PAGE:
CAMBRIDGE, Mass., Oct. 22, 2009 – Taking nanomaterials to a new level of structural complexity, scientists have determined how to introduce kinks into arrow-straight nanowires, transforming them into zigzagging 2- and 3-D structures with correspondingly advanced functions.
According to Bozhi Tian and Charles M. Lieber, Harvard University researchers, the technology could foster a new nanoscale approach to detecting electrical currents in cells and tissues.
This is a false-color scanning electron microscope image of the zigzag nanowires in which the straight sections are separated by triangular joints, and specific device functions are precisely localized at the kinked junctions in the nanowires. Image courtesy of Bozhi Tian, Lieber Group, Harvard University.
“We are very excited about the prospects this research opens up for nanotechnology,” said Lieber. He is the Mark Hyman, Jr. Professor of Chemistry on Harvard’s Faculty of Arts and Sciences. “For example, our nanostructures make possible integration of active devices in nanoelectronic and photonic circuits, as well as totally new approaches for extra- and intracellular biological sensors. This latter area is one where we already have exciting new results, and one we believe can change the way much electrical recording in biology and medicine is carried out.”
Lieber and Tian’s approach involves the controlled introduction of triangular “stereocenters” – essentially, fixed 120º joints – into nanowires, structures that have previously been rigidly linear. These stereocenters, analogous to the chemical hubs found in many complex organic molecules, introduce kinks into 1-D nanostructures, transforming them into more complex forms.
The researchers were able to introduce stereocenters as self-assembled nanowires. They halted growth of the 1-D nanostructures for 15 seconds by removing key gaseous reactants from the chemical brew in which the process was taking place, replacing these reactants after joints had been introduced into the nanostructures. This approach resulted in a 40 percent yield of bent nanowires, which can then be purified to achieve higher yields.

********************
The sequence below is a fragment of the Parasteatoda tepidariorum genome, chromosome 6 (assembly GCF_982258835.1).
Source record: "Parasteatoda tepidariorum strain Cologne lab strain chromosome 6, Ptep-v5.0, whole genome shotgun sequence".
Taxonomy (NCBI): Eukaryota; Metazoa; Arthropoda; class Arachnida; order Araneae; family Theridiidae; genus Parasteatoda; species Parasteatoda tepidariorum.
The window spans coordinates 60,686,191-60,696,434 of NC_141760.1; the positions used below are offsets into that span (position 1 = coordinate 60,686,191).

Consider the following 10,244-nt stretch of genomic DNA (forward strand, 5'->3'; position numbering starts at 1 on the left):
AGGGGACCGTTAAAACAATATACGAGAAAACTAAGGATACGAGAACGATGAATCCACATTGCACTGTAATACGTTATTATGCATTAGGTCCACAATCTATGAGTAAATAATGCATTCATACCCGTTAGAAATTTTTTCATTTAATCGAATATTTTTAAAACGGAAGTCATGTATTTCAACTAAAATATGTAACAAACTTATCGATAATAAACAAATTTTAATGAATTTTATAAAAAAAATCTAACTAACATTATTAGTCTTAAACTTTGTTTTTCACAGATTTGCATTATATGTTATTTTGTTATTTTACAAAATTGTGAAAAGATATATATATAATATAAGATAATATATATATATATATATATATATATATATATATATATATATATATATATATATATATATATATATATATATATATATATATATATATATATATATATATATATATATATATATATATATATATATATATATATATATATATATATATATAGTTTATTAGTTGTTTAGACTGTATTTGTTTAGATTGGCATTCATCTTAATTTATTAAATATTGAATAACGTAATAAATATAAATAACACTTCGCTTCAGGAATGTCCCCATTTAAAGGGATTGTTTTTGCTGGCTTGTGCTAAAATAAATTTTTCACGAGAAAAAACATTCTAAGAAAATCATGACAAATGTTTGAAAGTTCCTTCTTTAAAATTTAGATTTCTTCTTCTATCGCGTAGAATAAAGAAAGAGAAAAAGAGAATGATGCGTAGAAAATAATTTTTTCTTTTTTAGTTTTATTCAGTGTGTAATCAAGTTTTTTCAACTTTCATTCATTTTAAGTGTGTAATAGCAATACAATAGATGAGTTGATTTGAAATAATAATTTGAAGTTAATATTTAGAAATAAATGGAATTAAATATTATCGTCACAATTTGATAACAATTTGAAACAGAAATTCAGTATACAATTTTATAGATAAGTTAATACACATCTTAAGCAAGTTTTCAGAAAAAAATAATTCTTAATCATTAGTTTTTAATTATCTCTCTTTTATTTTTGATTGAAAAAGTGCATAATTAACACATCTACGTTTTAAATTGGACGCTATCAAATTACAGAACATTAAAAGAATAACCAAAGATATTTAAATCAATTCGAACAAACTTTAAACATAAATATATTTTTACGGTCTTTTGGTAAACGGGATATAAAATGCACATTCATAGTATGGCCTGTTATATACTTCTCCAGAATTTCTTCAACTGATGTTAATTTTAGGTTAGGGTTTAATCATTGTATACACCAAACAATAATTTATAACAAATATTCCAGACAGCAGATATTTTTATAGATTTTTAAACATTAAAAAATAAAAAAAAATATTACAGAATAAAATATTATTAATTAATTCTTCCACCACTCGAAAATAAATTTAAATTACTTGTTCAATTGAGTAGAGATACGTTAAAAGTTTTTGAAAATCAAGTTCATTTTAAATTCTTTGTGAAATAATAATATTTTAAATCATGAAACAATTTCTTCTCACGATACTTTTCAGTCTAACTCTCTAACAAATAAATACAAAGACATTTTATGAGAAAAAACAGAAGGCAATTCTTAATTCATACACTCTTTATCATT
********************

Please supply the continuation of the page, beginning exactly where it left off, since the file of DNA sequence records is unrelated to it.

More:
“The stereocenters appear as ‘kinks,’ and the distance between kinks is completely controlled,” says Tian. “Moreover, we demonstrated the generality of our approach through synthesis of 2-D silicon, germanium and cadmium sulfide nanowire structures.”
The research by Lieber and Tian is the latest in a years-long effort by scientists to control the composition and structure of nanowires during synthesis. Despite advances in these areas, the ability to control the design and growth of self-assembling nanostructures has been limited.
Lieber and Tian’s work takes the formation of 2-D nanostructures a step further by enabling the introduction of electronic devices at the stereocenters.
“An important concept that emerged from these studies is that of introducing functionality at defined nanoscale points for the first time – in other words, nanodevices that can ‘self-label,’ ” Lieber says. “We illustrated this novel capability by the insertion of p–n diodes and field-effect transistors precisely at the stereocenters.”
Such self-labeled structures could open up the possibility of introducing nanoelectronics, photodetectors or biological sensors into complex nanoscale structures.
Lieber and Tian’s co-authors are Ping Xie and Thomas J. Kempa of Harvard’s department of chemistry and chemical biology and David C. Bell of Harvard’s Center for Nanoscale Systems. Their work, which appears in the journal Nature Nanotechnology, was funded by the National Institutes of Health, the McKnight Foundation, the MITRE Corporation and the National Science Foundation.
For more information, visit: www.harvard.edu
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